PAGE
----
Working with Massachusetts-based Waters Corporation, Nestlé wants to overcome a problem where, “nutrients in biological samples lack sensitivity, are slow and can only measure a limited number of molecules at once.”
NIHS said it would work toward vitamin-based solutions by using Waters’ methods and its own, “expertise in nutrients and micronutrients” to monitor efficaciousness of fortified foods and medical foods given to patients.
“In the future, these tools will help us to better define the specific nutrient needs of people with different diets and lifestyles around the world, measure their biological response to nutrition, and meet the nutritional requirements of every patient or consumer,” said NIHS researcher Serge Rezzi.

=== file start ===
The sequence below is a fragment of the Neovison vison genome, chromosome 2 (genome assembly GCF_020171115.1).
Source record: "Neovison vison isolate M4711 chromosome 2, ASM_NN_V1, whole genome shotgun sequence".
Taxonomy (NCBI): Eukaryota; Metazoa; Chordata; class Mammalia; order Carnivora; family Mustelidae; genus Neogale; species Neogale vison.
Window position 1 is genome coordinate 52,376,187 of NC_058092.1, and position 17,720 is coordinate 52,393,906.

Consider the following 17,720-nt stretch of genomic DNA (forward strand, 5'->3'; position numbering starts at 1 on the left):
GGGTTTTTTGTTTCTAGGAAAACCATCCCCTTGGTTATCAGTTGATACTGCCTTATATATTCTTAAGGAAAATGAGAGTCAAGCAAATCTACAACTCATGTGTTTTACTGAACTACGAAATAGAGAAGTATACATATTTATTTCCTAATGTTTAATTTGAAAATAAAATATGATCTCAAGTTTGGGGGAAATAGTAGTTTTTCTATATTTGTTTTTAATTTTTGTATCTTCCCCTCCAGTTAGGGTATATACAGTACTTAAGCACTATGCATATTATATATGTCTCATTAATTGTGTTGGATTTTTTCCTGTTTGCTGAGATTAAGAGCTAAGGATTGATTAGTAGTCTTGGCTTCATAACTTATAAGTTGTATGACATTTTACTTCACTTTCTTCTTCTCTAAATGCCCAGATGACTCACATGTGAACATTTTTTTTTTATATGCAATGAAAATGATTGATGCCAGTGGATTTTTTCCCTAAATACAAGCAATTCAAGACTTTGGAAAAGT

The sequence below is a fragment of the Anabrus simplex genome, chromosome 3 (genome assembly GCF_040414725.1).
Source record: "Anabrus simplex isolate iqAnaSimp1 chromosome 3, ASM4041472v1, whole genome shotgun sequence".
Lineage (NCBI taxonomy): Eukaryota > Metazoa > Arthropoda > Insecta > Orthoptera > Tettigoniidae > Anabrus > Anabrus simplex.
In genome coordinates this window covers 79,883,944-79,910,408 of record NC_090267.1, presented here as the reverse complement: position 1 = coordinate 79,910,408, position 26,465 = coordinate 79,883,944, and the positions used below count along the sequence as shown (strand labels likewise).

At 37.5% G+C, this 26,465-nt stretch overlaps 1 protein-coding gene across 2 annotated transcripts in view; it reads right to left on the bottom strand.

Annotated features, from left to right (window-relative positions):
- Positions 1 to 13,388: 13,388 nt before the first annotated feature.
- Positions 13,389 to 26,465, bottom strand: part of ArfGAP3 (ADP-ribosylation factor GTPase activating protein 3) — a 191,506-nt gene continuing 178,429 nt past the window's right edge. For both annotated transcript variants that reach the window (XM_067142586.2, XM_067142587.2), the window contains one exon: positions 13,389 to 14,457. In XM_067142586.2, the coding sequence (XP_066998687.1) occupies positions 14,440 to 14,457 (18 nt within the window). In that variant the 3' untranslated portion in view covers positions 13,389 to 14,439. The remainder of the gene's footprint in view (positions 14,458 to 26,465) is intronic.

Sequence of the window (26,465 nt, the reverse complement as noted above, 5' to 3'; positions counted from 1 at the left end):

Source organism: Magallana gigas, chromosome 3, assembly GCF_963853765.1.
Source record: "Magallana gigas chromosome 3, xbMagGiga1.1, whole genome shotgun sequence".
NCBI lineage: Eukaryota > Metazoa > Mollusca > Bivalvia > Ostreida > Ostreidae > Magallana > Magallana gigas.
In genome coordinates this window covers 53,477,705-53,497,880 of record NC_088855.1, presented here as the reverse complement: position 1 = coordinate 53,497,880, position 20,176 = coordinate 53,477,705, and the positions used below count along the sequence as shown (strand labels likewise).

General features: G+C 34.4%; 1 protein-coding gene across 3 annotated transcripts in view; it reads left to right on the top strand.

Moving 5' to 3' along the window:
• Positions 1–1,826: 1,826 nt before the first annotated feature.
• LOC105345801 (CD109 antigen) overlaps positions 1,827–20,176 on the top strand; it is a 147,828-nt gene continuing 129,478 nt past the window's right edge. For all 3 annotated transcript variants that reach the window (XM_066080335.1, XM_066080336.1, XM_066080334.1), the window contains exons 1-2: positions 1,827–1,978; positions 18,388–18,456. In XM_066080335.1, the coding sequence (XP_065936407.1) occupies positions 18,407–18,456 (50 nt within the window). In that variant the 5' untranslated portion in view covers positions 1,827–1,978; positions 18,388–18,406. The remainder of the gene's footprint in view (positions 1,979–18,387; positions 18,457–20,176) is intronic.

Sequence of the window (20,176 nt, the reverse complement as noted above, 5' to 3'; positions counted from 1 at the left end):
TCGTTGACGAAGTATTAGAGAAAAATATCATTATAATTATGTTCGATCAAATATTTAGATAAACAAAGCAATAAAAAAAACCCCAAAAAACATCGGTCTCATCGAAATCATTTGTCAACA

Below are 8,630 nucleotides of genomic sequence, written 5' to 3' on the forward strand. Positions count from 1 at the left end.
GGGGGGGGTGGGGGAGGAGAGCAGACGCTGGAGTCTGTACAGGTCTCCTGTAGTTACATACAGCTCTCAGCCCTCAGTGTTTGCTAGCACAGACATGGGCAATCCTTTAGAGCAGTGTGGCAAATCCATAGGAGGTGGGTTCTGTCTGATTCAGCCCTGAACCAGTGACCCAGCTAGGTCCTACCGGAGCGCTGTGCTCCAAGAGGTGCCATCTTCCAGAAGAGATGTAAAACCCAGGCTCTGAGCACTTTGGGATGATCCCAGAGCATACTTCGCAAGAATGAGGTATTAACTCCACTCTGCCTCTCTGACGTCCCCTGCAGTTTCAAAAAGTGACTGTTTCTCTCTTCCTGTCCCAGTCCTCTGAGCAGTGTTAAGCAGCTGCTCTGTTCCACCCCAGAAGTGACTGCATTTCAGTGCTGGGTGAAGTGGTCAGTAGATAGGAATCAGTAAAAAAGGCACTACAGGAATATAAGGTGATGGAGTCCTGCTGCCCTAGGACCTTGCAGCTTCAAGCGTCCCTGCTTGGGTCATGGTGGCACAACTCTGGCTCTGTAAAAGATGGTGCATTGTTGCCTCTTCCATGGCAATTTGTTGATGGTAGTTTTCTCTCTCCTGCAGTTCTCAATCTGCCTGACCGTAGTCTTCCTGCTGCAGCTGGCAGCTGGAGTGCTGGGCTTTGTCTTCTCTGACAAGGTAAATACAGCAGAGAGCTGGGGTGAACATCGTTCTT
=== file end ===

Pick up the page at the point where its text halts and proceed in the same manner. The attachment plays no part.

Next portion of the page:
NIHS chief Dr Emmanuel Baetge added: “We want to understand the molecular relationships between nutrients and their effects on healthy individuals and patients at different stages of their lives.”
“This work will let us build up a comprehensive picture of a person’s nutrient status, which we can then investigate in relation to their age, health status and genetic background.”
‘I-nutrition’, sometimes known as 'nutrigenomics', promises to better match a person’s nutritional inputs with their physiological type and dietary requirements.
Nestlé added the project would, “develop new methods that can measure a broad range of nutrients and micronutrients – particularly vitamins and their related metabolites – in a quick, accurate and robust way.”